The tourism value chain is complex and involves several players, products and services. Most tourists prefer their tour experience to be arranged for them and the arrangement may involve travel agents, tour operators and tour guides. The tour operators make it possible for tourists to purchase bundles of several services or product (packages). A package, for example, may include a return ticket, ground transfers, accommodation, tour guide, porter, meals and drinks, park entry fees, sporting activities, entertainment, and clothes. And these packages, in most cases are prepaid (partly or fully). That is the tourist pays for the package well in advance, say six months before his trip. The complex network of tour operators (and other players), the packages and the methods of payments, all make the taxation of the industry very complex. It deserves special attention.
Every tax has four essential elements. One is the tax base. The ‘thing’ which is being taxed. Clarity of this and the other three elements in the tax law is very crucial if both tax compliance and tax administration are to be successful. This article will focus on the first element, the tax base for VAT purposes.
Section 14 of the VAT Act (Mainland Tanzania) requires that where a supply consists of more than one element, five criteria shall be considered when determining how VAT should apply: (1) every supply shall normally be regarded as distinct and independent; (ii) a supply that constitutes a single supply from an economic, commercial, or technical point of view, shall not be artificially split; (iii) the essential features of the transaction shall be ascertained in order to determine whether a customer (in this case a tourist) is being supplied with several distinct principal supplies or with a single supply; (iv) there is a single supply, if one or more elements constitute the principal supply, in which case the other elements are ancillary or incidental supplies, which are treated as part of the principal supply; or (v) a supply shall be regarded as ancillary or incidental to a principal supply if it does not constitute for customers an aim in itself but is merely a means of better enjoying the principal thing supplied.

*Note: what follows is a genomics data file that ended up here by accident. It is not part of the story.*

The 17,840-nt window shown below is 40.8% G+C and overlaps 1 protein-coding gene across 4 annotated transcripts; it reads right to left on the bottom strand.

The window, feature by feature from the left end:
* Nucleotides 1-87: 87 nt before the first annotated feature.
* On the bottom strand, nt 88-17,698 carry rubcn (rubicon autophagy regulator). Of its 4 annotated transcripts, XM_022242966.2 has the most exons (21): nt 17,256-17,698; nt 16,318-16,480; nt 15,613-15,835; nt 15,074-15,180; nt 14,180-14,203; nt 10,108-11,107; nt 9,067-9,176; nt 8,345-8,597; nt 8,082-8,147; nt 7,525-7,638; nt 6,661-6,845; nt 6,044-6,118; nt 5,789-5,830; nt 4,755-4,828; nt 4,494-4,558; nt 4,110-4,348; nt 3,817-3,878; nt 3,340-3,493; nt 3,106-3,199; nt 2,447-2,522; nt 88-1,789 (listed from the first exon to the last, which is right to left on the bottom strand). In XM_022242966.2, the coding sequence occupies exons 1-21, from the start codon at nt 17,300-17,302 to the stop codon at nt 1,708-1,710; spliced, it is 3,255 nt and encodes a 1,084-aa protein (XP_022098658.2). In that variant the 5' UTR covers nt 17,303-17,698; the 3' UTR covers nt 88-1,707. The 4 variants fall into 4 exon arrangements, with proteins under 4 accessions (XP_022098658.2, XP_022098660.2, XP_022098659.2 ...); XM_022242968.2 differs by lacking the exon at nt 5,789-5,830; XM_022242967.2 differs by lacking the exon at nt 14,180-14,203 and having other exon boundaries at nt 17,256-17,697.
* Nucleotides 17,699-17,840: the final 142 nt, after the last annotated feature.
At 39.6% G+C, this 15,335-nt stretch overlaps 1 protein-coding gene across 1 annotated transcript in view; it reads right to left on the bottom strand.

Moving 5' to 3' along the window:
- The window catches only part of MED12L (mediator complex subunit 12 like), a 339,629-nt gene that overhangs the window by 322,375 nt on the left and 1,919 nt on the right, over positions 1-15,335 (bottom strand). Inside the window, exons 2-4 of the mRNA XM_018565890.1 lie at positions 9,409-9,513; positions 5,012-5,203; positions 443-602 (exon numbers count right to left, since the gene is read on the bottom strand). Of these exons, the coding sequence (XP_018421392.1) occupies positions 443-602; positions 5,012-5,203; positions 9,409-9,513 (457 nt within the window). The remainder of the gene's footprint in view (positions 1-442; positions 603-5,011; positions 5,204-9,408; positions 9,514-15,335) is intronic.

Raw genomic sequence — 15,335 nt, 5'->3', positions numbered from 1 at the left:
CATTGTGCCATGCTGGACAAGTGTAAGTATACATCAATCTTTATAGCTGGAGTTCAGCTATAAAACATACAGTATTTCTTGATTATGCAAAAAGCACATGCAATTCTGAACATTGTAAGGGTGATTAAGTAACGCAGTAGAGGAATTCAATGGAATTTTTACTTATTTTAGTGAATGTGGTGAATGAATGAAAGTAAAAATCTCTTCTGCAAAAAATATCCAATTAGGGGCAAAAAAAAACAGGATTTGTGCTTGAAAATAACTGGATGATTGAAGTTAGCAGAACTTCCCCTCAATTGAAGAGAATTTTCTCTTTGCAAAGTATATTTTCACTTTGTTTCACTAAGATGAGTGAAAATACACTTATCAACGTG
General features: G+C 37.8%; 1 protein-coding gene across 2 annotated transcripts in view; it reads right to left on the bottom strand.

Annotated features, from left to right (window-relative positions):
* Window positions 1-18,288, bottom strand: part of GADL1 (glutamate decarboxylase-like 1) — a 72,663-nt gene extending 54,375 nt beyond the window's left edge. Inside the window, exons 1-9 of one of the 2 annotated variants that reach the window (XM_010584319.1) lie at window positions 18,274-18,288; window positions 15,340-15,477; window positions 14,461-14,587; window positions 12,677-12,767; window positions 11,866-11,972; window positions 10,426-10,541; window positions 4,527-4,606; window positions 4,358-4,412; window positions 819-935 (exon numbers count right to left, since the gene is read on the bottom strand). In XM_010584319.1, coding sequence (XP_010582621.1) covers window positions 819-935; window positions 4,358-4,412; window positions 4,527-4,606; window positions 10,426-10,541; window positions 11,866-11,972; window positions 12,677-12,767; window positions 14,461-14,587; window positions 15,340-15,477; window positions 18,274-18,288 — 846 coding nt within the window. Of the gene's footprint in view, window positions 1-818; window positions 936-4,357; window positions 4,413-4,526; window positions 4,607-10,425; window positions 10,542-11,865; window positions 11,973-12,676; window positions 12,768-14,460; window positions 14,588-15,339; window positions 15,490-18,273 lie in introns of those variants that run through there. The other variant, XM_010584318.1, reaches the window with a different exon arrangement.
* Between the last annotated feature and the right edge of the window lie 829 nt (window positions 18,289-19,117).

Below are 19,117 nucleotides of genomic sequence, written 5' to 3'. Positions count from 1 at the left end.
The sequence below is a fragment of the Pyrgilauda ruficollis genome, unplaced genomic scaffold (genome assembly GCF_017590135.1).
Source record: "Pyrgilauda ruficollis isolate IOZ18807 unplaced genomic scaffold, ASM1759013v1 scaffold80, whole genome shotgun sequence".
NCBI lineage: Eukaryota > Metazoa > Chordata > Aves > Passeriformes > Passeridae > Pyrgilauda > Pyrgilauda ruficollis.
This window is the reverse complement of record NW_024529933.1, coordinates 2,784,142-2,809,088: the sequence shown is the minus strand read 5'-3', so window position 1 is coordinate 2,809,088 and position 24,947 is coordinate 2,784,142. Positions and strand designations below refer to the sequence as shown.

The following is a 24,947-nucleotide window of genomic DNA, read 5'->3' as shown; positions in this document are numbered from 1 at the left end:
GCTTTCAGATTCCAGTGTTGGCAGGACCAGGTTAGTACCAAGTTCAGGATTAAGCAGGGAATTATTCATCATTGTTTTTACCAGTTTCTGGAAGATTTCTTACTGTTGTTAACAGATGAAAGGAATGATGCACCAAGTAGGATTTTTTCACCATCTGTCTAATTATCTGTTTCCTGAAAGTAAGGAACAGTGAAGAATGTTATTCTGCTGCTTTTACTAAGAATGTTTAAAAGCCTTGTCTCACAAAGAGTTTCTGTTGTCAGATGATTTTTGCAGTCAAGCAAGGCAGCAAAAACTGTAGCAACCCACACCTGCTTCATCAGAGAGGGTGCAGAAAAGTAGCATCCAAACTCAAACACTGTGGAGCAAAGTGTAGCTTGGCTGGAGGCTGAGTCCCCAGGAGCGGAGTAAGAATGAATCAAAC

Yes, we have said that a package sold by a tour operator may include a range of distinct products. But it is unlikely that the tour operator will be able to provide all the services in the package as a principal supplier. In most cases, what the tour operator does is to arrange for these services to be supplied to the tourist by the principle suppliers of each distinct service. Arguably, therefore, a typical tour operator only supplies facilitation services. But the question is to who are the facilitation services supplied? Is the tour operator acting as an agent of the tourist or the underlying service supplier (say a Hotel)? Or acting in his capacity as a principal supplying the package as a single supply? This is a question of the agency and principal models. It is an important distinction as it has a huge impact on the way VAT needs to be accounted for by tour operators.
The VAT is, in many respects, both a tax on transactions as well as a tax that applies within a geographical area. The impact of the former is that not only is it necessary to identify the various types of transactions that may be undertaken within the industry but also the relationships that arise as a result of the transactions, i.e. are the parties acting as ‘agent' or ‘principal'?
By Shabu Maurus, Tax Partner, Auditax International.